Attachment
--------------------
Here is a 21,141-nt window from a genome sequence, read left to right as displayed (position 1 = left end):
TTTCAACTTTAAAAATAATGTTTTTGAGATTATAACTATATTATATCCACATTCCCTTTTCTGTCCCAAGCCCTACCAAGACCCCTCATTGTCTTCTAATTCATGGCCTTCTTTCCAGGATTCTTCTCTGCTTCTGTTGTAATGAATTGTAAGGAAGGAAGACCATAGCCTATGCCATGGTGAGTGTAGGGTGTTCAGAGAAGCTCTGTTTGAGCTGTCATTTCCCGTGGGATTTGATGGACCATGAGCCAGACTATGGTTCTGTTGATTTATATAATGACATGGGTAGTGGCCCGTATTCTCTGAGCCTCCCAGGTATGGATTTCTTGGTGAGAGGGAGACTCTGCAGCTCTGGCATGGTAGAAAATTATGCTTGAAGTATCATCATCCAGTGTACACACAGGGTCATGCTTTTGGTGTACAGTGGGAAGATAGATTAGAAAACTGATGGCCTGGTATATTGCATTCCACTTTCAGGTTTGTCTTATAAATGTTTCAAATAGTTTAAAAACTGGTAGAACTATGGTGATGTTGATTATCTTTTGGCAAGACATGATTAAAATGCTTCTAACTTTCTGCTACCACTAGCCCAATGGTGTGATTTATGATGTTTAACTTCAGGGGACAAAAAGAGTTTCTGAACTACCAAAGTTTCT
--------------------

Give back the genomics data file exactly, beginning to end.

Here is a 21,141-nt window from a genome sequence, read left to right as displayed (position 1 = left end):
TTTCAACTTTAAAAATAATGTTTTTGAGATTATAACTATATTATATCCACATTCCCTTTTCTGTCCCAAGCCCTACCAAGACCCCTCATTGTCTTCTAATTCATGGCCTTCTTTCCAGGATTCTTCTCTGCTTCTGTTGTAATGAATTGTAAGGAAGGAAGACCATAGCCTATGCCATGGTGAGTGTAGGGTGTTCAGAGAAGCTCTGTTTGAGCTGTCATTTCCCGTGGGATTTGATGGACCATGAGCCAGACTATGGTTCTGTTGATTTATATAATGACATGGGTAGTGGCCCGTATTCTCTGAGCCTCCCAGGTATGGATTTCTTGGTGAGAGGGAGACTCTGCAGCTCTGGCATGGTAGAAAATTATGCTTGAAGTATCATCATCCAGTGTACACACAGGGTCATGCTTTTGGTGTACAGTGGGAAGATAGATTAGAAAACTGATGGCCTGGTATATTGCATTCCACTTTCAGGTTTGTCTTATAAATGTTTCAAATAGTTTAAAAACTGGTAGAACTATGGTGATGTTGATTATCTTTTGGCAAGACATGATTAAAATGCTTCTAACTTTCTGCTACCACTAGCCCAATGGTGTGATTTATGATGTTTAACTTCAGGGGACAAAAAGAGTTTCTGAACTACCAAAGTTTCT